How do you solve #(x-4)(x+3)<0#?

3 Answers
Jun 22, 2018

Answer:

#x in(-3,4)#
graph{(x-4)(x+3)<0 [-3.22, 4.576, -2.05, 1.85]}

Explanation:

we have
#(x-4)(x+3)<0# from here we get two critical points i.e X=4,-3
these are the values on which the sign of the equation changes
to get a range for x mark these critical points on a real number line
take any value between -3 and 4 (lets say 0)
#(0-4)(0+3)<0# always hence this part (-3,4) satisfies the equation
now take any value greater than 4 or less than -3

case 1(greater than 4)
#(5-4)(5+3)<0# ........is not valid as it gives a positive value on LHS
similarly
case -2(less than -3)
#(-6-4)(-6+3)<0#..........is also not valid as it gives a positive value on LHS
hence the required solution
#x in(-3,4)#

Jun 22, 2018

Answer:

You have to consider two possibilities:

Explanation:

For a product to be negative, one of the factors must be negative and the other positive.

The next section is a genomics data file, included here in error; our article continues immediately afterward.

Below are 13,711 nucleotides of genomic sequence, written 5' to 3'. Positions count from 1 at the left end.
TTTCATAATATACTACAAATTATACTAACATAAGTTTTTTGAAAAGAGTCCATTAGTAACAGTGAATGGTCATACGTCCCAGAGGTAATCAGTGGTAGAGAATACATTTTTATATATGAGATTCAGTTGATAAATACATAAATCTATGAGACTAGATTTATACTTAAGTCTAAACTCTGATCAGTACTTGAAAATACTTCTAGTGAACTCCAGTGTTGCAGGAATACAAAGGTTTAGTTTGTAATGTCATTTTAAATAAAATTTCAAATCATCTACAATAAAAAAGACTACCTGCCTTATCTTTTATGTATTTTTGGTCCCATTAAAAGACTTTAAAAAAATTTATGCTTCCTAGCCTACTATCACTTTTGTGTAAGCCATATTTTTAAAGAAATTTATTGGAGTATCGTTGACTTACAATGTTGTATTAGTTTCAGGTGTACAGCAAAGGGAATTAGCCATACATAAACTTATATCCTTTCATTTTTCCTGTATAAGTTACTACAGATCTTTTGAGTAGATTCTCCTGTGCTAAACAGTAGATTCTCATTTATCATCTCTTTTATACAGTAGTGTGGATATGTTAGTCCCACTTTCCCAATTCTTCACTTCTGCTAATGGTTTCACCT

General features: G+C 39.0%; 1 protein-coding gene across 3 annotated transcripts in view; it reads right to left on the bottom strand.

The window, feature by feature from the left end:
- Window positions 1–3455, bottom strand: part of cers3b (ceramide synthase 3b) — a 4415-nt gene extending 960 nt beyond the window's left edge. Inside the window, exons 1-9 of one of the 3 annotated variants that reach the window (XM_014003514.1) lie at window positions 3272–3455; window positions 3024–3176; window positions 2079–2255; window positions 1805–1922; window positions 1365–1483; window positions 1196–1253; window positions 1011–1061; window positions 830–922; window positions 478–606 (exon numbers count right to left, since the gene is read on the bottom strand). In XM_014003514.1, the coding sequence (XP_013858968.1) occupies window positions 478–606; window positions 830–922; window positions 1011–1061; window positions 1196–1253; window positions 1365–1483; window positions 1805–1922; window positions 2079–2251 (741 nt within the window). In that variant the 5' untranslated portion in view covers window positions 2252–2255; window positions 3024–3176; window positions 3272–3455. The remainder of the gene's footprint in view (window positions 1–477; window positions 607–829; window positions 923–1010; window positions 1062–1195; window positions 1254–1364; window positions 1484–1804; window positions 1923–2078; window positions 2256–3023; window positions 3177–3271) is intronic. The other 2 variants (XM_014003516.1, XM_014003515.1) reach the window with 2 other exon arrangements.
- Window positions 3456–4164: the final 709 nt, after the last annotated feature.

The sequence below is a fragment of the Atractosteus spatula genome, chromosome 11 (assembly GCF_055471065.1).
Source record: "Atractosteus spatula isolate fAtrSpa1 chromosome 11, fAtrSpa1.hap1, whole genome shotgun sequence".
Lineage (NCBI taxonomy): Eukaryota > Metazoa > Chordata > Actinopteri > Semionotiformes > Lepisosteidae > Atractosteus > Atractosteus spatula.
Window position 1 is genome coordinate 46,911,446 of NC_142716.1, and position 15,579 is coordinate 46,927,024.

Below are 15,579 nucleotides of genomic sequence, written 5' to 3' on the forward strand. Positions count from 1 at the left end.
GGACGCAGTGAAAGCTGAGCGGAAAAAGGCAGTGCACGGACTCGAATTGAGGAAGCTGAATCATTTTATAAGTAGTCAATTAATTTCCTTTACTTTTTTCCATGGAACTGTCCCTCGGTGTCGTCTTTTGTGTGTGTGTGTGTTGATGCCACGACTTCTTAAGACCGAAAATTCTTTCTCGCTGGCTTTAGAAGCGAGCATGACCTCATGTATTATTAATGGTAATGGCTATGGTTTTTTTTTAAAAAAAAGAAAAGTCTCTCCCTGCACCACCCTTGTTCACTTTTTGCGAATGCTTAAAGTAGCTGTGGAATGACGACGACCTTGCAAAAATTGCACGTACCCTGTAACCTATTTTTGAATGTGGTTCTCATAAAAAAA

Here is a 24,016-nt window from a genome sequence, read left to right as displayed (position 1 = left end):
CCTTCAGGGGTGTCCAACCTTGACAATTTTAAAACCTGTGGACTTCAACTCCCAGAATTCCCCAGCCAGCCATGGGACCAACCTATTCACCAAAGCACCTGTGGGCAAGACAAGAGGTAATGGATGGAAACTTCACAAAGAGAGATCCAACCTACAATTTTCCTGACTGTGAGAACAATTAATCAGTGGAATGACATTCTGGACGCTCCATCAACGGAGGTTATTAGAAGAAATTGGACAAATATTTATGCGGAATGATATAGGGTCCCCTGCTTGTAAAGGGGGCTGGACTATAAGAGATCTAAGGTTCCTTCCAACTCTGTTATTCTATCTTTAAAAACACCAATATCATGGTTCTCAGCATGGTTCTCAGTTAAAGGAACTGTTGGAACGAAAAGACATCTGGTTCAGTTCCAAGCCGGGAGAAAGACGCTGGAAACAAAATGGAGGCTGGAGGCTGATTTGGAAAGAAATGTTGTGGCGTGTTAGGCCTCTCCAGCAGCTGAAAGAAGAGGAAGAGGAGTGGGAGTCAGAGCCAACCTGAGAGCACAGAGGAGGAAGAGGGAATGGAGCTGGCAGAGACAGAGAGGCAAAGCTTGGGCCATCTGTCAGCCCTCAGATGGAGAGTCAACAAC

(1)
#x-4<0andx+3>0#
This leads to:
#x<4andx> -3#, together this is #-3 < x<4#

(2)
#x-4>0andx+3<0#
This leads to:
#x>4andx<-3#
These two contradict.

So the solution space is #-3 < x<4#

Jun 30, 2018

Answer:

#-3 < x <4 #

Explanation:

This inequality is saying that the product of two things is less than zero, or in other words, negative.

If the product of two things is negative, one of them has to be negative. So we can say

#x-4<0# and #x+3>0#

We can't have the same signs, because that would make the solution set positive.

Isolating the #x# in both inequalities, we get

#x<4# and #x> -3#

These solutions overlap each other, as the only values of #x# that satisfy both are given by

#-3 < x <4 #

Hope this helps!